Balance & Reach
By NATE HENDLEYConstruction Equipment Technology
Lifting materials safely and efficiently with mobile equipment.
Mobile lift equipment manufacturers have a slew of solutions, design innovations and tips to make lifting materials safer and more efficient in the face of uneven ground, poor visibility, overloading, wind conditions, and other challenges. For all these improvements, however, OEMs that make wheel loaders, telehandlers, mobile cranes, and scissor lifts, say it’s still important not to ignore the human element.
“Picking and moving objects creates risks on a site and you need to be trained in how to do that safely,” states Amalija Kopac, product manager at Genie. “For telehandler operators, it’s also critical to understand how much your load weighs, where the centre of gravity for your load is, what areas of the load chart your job will operate in, and whether you have the right piece of equipment for the job.”
To this end, many common safety solutions for lifting applications are intended to prevent dangerous situations caused by human error.
Those errors can be as simple as using a bucket too big for the machine and overloading it, which Eric Yeomans, wheel loader product manager at Volvo Construction Equipment, explains can create a risk of the machine tipping over.
Ignoring tire pressure on wheeled vehicles can also be disastrous, he says. “If there’s too low a tire pressure in one wheel, when you lift the bucket, the machine can then also tip over.”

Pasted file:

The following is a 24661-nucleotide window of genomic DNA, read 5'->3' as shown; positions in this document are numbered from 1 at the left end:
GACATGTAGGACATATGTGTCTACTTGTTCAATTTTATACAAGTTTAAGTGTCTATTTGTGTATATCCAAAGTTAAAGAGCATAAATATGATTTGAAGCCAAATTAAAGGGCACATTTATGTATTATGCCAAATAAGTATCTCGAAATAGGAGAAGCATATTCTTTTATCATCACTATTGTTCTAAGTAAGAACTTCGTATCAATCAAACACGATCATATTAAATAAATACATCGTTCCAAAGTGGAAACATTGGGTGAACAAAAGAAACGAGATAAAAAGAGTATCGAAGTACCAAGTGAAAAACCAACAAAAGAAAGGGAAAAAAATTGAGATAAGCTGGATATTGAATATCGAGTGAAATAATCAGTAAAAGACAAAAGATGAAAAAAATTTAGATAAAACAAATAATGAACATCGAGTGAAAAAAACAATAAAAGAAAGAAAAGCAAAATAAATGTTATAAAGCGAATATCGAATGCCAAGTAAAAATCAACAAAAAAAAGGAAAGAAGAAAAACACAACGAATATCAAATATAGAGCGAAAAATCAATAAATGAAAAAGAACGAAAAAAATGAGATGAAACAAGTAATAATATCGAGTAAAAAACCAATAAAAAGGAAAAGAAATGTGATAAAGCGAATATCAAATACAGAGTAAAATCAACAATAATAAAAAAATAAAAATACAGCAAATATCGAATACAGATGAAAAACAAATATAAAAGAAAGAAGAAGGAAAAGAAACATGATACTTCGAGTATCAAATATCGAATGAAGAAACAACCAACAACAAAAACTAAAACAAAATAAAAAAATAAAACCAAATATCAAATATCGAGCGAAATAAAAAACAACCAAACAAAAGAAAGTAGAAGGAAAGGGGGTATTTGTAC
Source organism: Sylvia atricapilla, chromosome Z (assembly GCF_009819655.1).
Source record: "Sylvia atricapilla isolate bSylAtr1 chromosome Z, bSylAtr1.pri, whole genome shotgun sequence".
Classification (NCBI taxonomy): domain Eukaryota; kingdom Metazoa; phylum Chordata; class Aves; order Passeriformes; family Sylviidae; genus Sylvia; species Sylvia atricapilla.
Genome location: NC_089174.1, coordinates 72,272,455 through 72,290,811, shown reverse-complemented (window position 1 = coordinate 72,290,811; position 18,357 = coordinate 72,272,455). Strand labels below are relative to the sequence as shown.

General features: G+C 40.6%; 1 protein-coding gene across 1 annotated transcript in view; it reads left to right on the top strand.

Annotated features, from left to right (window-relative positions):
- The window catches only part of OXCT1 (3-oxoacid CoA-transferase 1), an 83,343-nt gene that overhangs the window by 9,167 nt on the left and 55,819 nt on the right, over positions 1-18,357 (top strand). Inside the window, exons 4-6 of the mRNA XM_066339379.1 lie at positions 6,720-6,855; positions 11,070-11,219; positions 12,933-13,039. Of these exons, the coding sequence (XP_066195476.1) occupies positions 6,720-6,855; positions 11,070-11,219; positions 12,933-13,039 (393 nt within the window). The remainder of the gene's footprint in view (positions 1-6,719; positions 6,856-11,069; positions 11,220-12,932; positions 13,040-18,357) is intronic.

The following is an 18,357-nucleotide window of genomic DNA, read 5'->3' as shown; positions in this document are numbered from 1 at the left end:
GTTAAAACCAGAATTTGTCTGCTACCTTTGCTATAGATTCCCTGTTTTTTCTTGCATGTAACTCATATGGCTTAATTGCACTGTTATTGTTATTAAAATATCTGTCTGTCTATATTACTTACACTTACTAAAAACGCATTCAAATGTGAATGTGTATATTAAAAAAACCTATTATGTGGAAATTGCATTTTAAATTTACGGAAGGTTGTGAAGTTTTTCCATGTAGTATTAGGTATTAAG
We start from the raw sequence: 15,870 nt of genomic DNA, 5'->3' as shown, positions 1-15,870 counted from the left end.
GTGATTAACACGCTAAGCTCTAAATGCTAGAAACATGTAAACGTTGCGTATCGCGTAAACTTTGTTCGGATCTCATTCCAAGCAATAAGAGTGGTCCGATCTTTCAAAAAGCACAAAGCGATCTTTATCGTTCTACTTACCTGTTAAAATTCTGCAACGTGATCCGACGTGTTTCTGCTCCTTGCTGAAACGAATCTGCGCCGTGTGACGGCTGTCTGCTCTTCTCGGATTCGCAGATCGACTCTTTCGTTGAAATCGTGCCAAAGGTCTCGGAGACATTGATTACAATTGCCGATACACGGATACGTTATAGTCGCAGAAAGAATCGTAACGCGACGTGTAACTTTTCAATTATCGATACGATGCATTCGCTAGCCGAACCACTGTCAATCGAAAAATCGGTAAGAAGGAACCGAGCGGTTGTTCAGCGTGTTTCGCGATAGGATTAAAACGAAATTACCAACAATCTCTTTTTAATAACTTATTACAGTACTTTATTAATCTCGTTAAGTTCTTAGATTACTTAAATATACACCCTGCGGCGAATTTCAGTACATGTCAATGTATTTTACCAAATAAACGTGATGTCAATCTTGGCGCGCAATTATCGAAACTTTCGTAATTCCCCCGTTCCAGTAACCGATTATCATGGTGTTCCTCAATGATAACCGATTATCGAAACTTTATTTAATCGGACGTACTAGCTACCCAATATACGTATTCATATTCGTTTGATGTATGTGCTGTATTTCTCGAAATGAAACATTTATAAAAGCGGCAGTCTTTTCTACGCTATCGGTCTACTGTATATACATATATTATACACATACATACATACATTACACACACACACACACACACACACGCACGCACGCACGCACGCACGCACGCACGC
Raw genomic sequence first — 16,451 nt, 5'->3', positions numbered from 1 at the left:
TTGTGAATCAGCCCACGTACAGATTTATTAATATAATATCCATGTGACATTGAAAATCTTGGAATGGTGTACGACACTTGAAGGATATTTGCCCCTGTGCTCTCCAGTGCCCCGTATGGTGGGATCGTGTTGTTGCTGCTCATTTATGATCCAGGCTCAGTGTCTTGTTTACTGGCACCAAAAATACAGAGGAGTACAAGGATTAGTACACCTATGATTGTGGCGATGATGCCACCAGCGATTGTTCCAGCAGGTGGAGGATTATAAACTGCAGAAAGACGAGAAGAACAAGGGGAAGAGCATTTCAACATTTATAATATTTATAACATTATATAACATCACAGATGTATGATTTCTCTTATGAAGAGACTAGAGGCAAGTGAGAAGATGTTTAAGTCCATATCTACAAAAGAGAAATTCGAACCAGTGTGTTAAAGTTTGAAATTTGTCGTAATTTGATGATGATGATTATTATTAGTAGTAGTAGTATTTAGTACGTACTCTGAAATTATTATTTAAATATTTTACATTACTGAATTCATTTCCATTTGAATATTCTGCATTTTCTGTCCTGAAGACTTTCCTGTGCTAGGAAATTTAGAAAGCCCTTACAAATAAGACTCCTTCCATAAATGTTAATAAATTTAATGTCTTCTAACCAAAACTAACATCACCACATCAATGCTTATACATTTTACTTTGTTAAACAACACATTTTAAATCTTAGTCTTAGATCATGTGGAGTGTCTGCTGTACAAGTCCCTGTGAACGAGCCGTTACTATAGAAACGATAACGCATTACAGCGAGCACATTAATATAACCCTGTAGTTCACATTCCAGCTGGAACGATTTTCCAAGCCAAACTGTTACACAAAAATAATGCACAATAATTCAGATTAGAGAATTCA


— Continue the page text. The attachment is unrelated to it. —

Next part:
As such, Volvo Construction Equipment provides its wheel loaders with tire pressure monitoring and on-board weighing systems. “You can set what the limit is, and if the operator is exceeding that, you get a warning,” states Yeomans.
Case Construction Equipment enhanced its G Series wheel loaders in 2021 for improved productivity and performance. The company offers a payload monitoring system that’s “integrated directly into the loader’s touchscreen display and provides detail such as bucket weight, pass counts, accumulated/ running weight and job tracking data,” says Andrew Dargatz, the company’s product manager. “This allows operators to precisely load each truck to reduce under/ overload situations.”
These upgraded wheel loaders also feature a new touchscreen and adjustable electro-hydraulic controls with smooth, moderate, and aggressive settings.
These controls make it easier for operators “to adjust the responsiveness of the machine’s boom and bucket functions,” says Dargatz. “Smooth gives you the most control and deliberate movement. Moderate is the factory setting. It provides more of a standard responsiveness. Aggressive provides the most immediate response to joystick operation for operators that like to move aggressively.”
The machine’s aggressive setting also allows for fine bucket metering. “Operators can top off any load more accurately and finely with this capability,” he adds. This spring, JLG released three new rotating telehandlers with a variety of hightech safety solutions: the R1370, R1385 and R11100.
An automatic attachment recognition feature identifies the attachment at the end of the boom then “selects the corresponding load capacity chart and LMIS settings for it,” explains Rogerio dos Santos, the company’s vice-president of engineering for telehandlers.
The LMIS, or load management information system, “visually indicates whether the load is compliant with the load capacity chart and prevents operations that violate the boundaries of that chart,” he continues.
JLG telehandlers also use a Load Stability Indicator (LSI), which works with LMIS to prevent overloads when the load nears maximum capacity.